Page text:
Amid a background noise of effervescent energy and sundry shrieking the voice of Field Music’s Peter Brewis comes down the line “Sorry for the noise, I’m currently in a soft play area!” he says with a wry chuckle which suggests even he’s aware of the slightly, ahem, unusual opening gambit to the interview. “I wasn’t meant to be here, but I somehow still am…” (he’ll later allay concerns over time with a cheery “ah, don’t worry about it – my son’s having a whale of a time on the jungle gym so I doubt I’m going anywhere any time soon”). The unorthodox nature of our encounter is arguably in keeping with Field Music’s highly individual, working methods which have resulted in over a decade’s worth of records at once soulful and wilfully clever.
The past couple of years has seen a surge in bands doing soundtrack work, with a quick recap revealing, in no particular order: British Sea Power’s From The Sea To The Land Beyond, King Creosote’s From Scotland With Love, Richard Hawley’s Love Is All, Summer Camp’s Beyond Clueless and Mogwai’s Les Revenants. Into the ring Field Music (Peter Brewis being joined by brother David, and bandmate Andy Lowther) duly thrown their hat, via an idea that began with being approached by Berwick Film Festival. Brewis recounts, “we were in the midst of the fallout from the Mercury nomination so we wouldn’t have had time to do something, or something good anyway. But afterwards we decided to have a bit of a lay-off from Field Music so it felt like the right time to be doing something like that. I think it was September 2013 that we did that first performance, so we’ve been doing it quite a while now.” With the festival keen to have something with a vaguely nautical theme, the band were presented with a number of possible options though as Brewis remembers “they’d shortlisted some Scandinavian films but they couldn’t find a projector to play them on because they were in some strange format that needed a particular projector or something”
Eventually, in their own singular style, they honed in on silent 1929 fishing documentary Drifters, in part due to the fact it “seemed to just suit what we thought we’d like to do as a band, the movement of the film, be it the machinery or fishing nets going in and out, looked great and like something we could use as a basis for tempos and riffs. Initially those rhythmic aspects stood out,” he adds, carefully mulling over his recollections of his first impressions of the film. “The more time we spent with it the more other aspects stood out, like the montages and things like that. For us at least it seemed to have a lot of depth to it, like the end sequence at the fish market where there’s a lot of flashbacks and repetition to earlier things so we in turn had to come up with harmonic and melodic things to refer back to. Not necessarily to tell a story, but in order to have some kind of narrative flow.”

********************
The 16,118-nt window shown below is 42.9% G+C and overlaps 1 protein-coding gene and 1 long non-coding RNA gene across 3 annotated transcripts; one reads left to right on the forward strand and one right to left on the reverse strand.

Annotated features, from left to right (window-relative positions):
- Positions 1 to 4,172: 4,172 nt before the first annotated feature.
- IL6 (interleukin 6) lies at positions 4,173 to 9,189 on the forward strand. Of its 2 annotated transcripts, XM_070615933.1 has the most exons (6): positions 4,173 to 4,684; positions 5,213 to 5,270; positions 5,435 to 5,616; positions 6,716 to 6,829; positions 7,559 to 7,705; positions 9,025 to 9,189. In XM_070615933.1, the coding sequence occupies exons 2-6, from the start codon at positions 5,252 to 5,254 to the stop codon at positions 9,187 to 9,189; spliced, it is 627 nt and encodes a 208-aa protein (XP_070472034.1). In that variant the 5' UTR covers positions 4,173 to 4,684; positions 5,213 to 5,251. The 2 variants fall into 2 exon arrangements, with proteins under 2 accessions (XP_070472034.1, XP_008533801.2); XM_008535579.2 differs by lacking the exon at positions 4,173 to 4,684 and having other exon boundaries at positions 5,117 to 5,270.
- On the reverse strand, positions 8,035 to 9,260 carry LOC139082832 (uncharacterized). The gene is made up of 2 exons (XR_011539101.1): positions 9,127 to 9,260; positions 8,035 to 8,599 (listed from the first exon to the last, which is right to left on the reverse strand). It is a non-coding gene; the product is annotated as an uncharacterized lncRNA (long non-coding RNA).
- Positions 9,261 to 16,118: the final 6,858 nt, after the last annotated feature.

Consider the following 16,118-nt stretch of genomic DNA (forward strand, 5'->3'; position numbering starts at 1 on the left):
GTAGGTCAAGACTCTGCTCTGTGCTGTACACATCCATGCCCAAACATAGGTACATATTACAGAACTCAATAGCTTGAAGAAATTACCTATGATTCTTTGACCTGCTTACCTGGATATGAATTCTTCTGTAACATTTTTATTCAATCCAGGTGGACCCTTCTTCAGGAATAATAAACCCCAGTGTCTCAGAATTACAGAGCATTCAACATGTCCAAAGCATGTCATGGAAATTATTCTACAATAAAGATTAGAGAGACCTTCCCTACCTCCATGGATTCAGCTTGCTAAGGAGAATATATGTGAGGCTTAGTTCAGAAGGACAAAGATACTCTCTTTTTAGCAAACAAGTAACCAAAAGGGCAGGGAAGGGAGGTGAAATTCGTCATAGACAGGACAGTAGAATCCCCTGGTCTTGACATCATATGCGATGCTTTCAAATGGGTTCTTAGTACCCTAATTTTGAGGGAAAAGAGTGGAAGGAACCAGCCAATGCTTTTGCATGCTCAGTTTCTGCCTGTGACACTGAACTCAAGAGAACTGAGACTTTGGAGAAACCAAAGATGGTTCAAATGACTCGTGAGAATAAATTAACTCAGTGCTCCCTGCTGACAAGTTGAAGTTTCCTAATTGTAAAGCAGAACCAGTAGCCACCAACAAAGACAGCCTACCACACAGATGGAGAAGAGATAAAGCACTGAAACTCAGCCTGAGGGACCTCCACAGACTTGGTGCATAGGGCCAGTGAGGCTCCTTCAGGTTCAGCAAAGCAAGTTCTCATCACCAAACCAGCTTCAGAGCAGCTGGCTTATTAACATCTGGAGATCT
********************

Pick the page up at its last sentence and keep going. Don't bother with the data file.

Melding modern musical styles to historic footage can, in the wrong hands, end up with a jarring experience but luckily – as Brewis explains – they had, after careful consideration, managed to work out a plan of action to tackle it. “I think we wanted the overall mood to be…aggressive is probably too strong a word. I don’t know, rockin’!” he affords himself a quiet laugh at the juxtaposition between the subject matter and his choice of descriptor “we knew we didn’t want to go down the route of a folky, sea shanty thing owing to the fact that it had been done before and it’s just not what we do. Similarly, we didn’t want to go down the route of the obvious, cinematic feel with string quartets and romanticising it.” Fittingly, the timewarp nature of the film brought about, in a weird way, a degree of timewarp nostalgia for those scoring it, “we thought the best way to achieve that was to play guitar drums and keyboards like used to when we were in our late teens and early 20s.We saw it as an opportunity for the three of us to play together in a way that we hadn’t done in years. The film had a lot of movement to it, where we were able to have a lot of fun, just getting together, watching the film and just playing. Well, initially, at least” the knowing laugh returns again “then it became hard work trying to fit things together!”
The Brewis brothers have long proved to be models of artistic diligence, with not a moment seeming to go by without one of them having a new project on the go – Peter via other projects such as The Week That Was and recent collaborative album with Maximo Park’s Paul Smith, Frozen By Sight; David via School Of Language. On the surface at least, having people so used to doing things to their own standards and timescales work on something featuring someone else’s constraints. Not so, attests Peter Brewis, as he opines that “I definitely think it helped us having that sense of ‘this is what’s on the table, this is what we have to do by this date to fit in with this film’. I think it made it easier in a way compared to making an album in that because we have our own studio and we’re in it a lot we can start recording tracks without realising we’re making an album. I think it definitely helped to have that focus.”